The shadow over Europe
In the soft spring sunshine it was possible to believe the Brussels briefings that Europe was finally getting on top of the crisis in the eurozone. But a shadow fell across the summit.
It was not just the fact that Portugal was edging ever closer to needing a bail-out. It was not even that the Portuguese Prime Minister, Jose Socrates, had resigned and that there could be a political vacuum in Lisbon for two months. It was more fundamental than that.
Portugal's parliament had rejected an austerity plan that carried the imprint of the European Central Bank and the European Commission. The country was told that an extra round of spending cuts and tax increases was essential to appease the markets. It was sold as a matter of survival. All the pleadings counted for little. The plan - the fourth austerity package in the space of a year - was thrown out. The people had had enough of belt-tightening. They would be squeezed no more.
Now Portugal's political parties say they'll respect the deficit-cutting targets, but elections lie ahead and the people will deliver their verdict.
All of this reflects a deeper trend. A fault line is developing between Europe's prosperous north and those debt-ridden countries on the periphery.The plates are shifting, creating a divide. The people in the northern countries are increasingly frustrated at having to bankroll the weaker nations. At the same time the people in the Republic of Ireland, Greece, Portugal and elsewhere are increasingly resistant to the austerity imposed on them. There is increasing tension between the bankrollers and the bailed-out.
Now in order to fix the crisis the EU has agreed to increase the lending capacity of the current fund and to set up a permanent bail-out mechanism after 2013. With it comes a "grand bargain" drawn up by Germany. In exchange for being Europe's paymaster Berlin has demanded a say in how other economies are run. So there will be a pact aimed at bringing eurozone countries closer together in areas like tax rates and wage bargaining. Economic co-ordination will have arrived. Sanctions will rein in those inclined to run up deficits.
Whether these measures truly address the cause of the crisis is an interesting question. But even before they are introduced there is potential trouble.
The historian Niall Ferguson recently described it as a giant "Ponzi scheme" where the burden of supporting weaker nations was placed on the shoulders of an "ever-shrinking number of healthy ones".
On 17 April Finland will hold an election.The party that may end up holding the balance of power is the True Finns. It opposes increasing the size of the EU's bail-out fund and wants the whole deal renegotiated.
A casual glance at today's German papers indicates just how unpopular a larger bail-out fund is with German voters. Bild said "the old promise that we won't pay for others has been broken once again". Several German papers pointed out that topping up the euro rescue fund would now cost 22bn euros (£19bn). That is money up front. Kurt Lauk from the CDU is quoted as saying "Europe is on the threshold of becoming a transfer union."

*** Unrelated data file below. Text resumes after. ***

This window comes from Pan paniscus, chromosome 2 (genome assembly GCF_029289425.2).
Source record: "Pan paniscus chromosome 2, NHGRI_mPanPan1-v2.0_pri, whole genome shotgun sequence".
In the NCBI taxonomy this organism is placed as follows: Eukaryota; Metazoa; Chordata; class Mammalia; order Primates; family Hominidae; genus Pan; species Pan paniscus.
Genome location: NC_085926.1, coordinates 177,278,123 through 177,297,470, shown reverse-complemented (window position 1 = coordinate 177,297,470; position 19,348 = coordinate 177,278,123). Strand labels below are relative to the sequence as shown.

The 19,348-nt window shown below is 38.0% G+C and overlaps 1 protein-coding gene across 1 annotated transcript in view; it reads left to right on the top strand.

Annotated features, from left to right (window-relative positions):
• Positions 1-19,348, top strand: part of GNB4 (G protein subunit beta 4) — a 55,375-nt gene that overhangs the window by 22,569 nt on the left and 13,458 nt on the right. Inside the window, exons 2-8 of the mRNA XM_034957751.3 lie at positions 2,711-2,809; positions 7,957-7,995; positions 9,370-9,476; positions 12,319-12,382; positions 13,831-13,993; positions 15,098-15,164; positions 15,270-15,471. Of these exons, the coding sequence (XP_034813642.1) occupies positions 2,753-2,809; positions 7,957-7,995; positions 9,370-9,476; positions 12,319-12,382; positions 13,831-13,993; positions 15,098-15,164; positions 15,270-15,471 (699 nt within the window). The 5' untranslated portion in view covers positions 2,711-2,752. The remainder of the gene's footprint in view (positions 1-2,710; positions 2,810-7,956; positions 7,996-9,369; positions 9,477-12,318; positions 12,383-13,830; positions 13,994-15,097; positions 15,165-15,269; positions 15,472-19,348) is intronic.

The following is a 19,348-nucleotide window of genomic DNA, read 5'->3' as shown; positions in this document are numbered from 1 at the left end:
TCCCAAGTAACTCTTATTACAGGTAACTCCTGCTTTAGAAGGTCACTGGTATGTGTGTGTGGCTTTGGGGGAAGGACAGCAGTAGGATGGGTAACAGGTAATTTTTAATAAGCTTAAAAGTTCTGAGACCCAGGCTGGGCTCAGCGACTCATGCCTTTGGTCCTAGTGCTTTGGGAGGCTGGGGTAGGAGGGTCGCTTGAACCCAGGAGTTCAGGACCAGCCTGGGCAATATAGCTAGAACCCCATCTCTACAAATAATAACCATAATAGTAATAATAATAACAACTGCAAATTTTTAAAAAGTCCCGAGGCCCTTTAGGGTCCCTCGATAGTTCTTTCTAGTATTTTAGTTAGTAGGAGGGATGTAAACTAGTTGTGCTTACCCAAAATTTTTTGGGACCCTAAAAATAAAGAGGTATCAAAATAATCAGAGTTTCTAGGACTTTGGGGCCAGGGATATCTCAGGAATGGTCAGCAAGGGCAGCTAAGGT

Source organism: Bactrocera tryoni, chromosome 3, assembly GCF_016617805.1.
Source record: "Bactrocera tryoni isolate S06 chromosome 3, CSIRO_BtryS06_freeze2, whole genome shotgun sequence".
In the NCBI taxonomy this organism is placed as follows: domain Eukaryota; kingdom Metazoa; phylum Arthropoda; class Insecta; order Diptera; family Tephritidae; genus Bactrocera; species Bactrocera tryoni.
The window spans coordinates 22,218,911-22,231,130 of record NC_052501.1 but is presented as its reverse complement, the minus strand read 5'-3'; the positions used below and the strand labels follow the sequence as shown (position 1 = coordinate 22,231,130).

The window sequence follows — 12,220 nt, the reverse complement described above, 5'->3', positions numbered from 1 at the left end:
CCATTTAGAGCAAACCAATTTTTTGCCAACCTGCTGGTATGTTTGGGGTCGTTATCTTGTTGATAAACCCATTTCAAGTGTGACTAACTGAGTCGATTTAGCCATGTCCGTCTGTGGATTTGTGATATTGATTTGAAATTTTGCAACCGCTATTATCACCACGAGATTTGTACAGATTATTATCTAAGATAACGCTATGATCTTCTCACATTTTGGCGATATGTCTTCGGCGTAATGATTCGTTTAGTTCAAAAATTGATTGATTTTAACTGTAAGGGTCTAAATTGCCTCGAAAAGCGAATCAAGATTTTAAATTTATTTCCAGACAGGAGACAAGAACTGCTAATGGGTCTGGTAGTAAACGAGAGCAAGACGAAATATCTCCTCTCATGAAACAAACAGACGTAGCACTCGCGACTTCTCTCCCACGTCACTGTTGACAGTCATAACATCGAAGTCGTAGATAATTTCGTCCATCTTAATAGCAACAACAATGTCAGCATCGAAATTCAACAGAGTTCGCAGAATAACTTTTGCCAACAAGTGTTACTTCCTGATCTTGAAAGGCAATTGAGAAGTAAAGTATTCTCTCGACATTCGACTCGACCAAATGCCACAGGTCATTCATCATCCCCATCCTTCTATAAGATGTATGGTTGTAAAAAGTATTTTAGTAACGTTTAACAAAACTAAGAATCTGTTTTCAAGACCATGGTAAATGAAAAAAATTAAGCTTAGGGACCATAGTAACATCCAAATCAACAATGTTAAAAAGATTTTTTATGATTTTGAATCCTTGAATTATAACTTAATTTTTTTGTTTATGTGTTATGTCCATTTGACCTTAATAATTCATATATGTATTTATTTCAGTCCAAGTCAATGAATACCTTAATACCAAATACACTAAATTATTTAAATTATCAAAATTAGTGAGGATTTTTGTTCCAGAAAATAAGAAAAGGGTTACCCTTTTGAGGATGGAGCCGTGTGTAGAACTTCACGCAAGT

In response to the collapse of the Portuguese government the German Chancellor Angela Merkel said: "A lot depends now on those who represent Portugal making it clear that Portugal feels obliged to stick to the goals" of its deficit-cutting programme.
But say the mood is shifting. Say the ability of weaker states to adopt austerity measures is weakening. What then?
In Ireland - despite a bail-out - the crisis is not yet over. The new government says that the bill to bail out the sickly banks is still growing. It may need a further rescue. Otherwise the threat is there. Investors, including French and German institutions, will have to be burned. There will be further bank stress tests next Thursday. The Irish government is hemmed in. There is growing hostility towards Brussels. The public won't take more austerity.
And even though the bail-outs have bought some breathing space they have not solved the fundamental problem. Greece has had the interest rates of its loans reduced and its repayment period extended, yet the country shows no sign of being able to grow its way out of its debt crisis. Its tax revenues are actually falling. Growth is elusive. Sooner or later Greece will have to face its debt mountain.
Chancellor Merkel offers no relief. "Member states," she said at the summit, "face many years of work to atone for past sins". And that's part of the problem - countries like Greece, Ireland and Portugal will be taking the austerity medicine not just for this year, but quite possibly for a generation.
As Charles Grant from the Centre for European Reform observes, "there may be a time when, even if politicians want to do the right thing for the euro, the public will not allow them to do it."
Brussels is often a strange world. There is a Panglossian upbeat tone to much of what is said publicly, whilst economist after economist predicts a restructuring of the debt is coming.
This was supposed to be the summit that delivered the comprehensive package to end the eurozone crisis. It hasn't. Three months of uncertainty lie ahead. The fix is not in. A line has not been drawn. And tensions are rising.